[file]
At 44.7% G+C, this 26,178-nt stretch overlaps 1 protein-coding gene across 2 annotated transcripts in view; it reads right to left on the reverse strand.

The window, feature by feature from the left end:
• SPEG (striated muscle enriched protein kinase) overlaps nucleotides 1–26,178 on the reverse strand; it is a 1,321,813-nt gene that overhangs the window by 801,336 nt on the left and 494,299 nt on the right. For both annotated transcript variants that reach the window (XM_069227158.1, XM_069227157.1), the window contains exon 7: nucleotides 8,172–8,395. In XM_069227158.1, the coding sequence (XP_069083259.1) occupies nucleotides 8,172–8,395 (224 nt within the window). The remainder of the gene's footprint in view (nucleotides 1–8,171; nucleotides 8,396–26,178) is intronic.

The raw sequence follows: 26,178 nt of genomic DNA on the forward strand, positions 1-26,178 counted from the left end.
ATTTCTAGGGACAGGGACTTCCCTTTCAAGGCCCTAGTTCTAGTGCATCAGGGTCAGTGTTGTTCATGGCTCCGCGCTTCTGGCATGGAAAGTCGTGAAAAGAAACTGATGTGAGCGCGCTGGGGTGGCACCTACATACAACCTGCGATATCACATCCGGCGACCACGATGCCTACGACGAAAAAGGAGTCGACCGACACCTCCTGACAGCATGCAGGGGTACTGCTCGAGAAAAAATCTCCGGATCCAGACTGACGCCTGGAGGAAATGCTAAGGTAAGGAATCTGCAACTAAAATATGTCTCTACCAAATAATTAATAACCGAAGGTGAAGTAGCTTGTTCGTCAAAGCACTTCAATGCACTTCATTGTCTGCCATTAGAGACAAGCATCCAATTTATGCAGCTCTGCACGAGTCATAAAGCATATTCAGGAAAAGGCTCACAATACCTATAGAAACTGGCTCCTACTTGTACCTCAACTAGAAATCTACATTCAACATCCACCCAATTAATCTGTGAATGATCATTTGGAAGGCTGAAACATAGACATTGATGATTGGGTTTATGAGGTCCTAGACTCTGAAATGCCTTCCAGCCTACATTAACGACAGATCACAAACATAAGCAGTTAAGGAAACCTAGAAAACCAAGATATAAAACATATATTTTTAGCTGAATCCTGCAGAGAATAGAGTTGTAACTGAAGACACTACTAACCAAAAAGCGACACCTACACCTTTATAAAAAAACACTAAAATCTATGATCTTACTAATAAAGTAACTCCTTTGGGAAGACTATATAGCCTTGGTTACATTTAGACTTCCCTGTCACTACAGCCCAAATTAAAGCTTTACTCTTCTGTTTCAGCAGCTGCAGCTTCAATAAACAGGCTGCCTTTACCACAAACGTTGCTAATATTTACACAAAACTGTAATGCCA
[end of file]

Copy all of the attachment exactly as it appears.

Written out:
At 44.7% G+C, this 26,178-nt stretch overlaps 1 protein-coding gene across 2 annotated transcripts in view; it reads right to left on the reverse strand.

The window, feature by feature from the left end:
• SPEG (striated muscle enriched protein kinase) overlaps nucleotides 1–26,178 on the reverse strand; it is a 1,321,813-nt gene that overhangs the window by 801,336 nt on the left and 494,299 nt on the right. For both annotated transcript variants that reach the window (XM_069227158.1, XM_069227157.1), the window contains exon 7: nucleotides 8,172–8,395. In XM_069227158.1, the coding sequence (XP_069083259.1) occupies nucleotides 8,172–8,395 (224 nt within the window). The remainder of the gene's footprint in view (nucleotides 1–8,171; nucleotides 8,396–26,178) is intronic.

The raw sequence follows: 26,178 nt of genomic DNA on the forward strand, positions 1-26,178 counted from the left end.
ATTTCTAGGGACAGGGACTTCCCTTTCAAGGCCCTAGTTCTAGTGCATCAGGGTCAGTGTTGTTCATGGCTCCGCGCTTCTGGCATGGAAAGTCGTGAAAAGAAACTGATGTGAGCGCGCTGGGGTGGCACCTACATACAACCTGCGATATCACATCCGGCGACCACGATGCCTACGACGAAAAAGGAGTCGACCGACACCTCCTGACAGCATGCAGGGGTACTGCTCGAGAAAAAATCTCCGGATCCAGACTGACGCCTGGAGGAAATGCTAAGGTAAGGAATCTGCAACTAAAATATGTCTCTACCAAATAATTAATAACCGAAGGTGAAGTAGCTTGTTCGTCAAAGCACTTCAATGCACTTCATTGTCTGCCATTAGAGACAAGCATCCAATTTATGCAGCTCTGCACGAGTCATAAAGCATATTCAGGAAAAGGCTCACAATACCTATAGAAACTGGCTCCTACTTGTACCTCAACTAGAAATCTACATTCAACATCCACCCAATTAATCTGTGAATGATCATTTGGAAGGCTGAAACATAGACATTGATGATTGGGTTTATGAGGTCCTAGACTCTGAAATGCCTTCCAGCCTACATTAACGACAGATCACAAACATAAGCAGTTAAGGAAACCTAGAAAACCAAGATATAAAACATATATTTTTAGCTGAATCCTGCAGAGAATAGAGTTGTAACTGAAGACACTACTAACCAAAAAGCGACACCTACACCTTTATAAAAAAACACTAAAATCTATGATCTTACTAATAAAGTAACTCCTTTGGGAAGACTATATAGCCTTGGTTACATTTAGACTTCCCTGTCACTACAGCCCAAATTAAAGCTTTACTCTTCTGTTTCAGCAGCTGCAGCTTCAATAAACAGGCTGCCTTTACCACAAACGTTGCTAATATTTACACAAAACTGTAATGCCA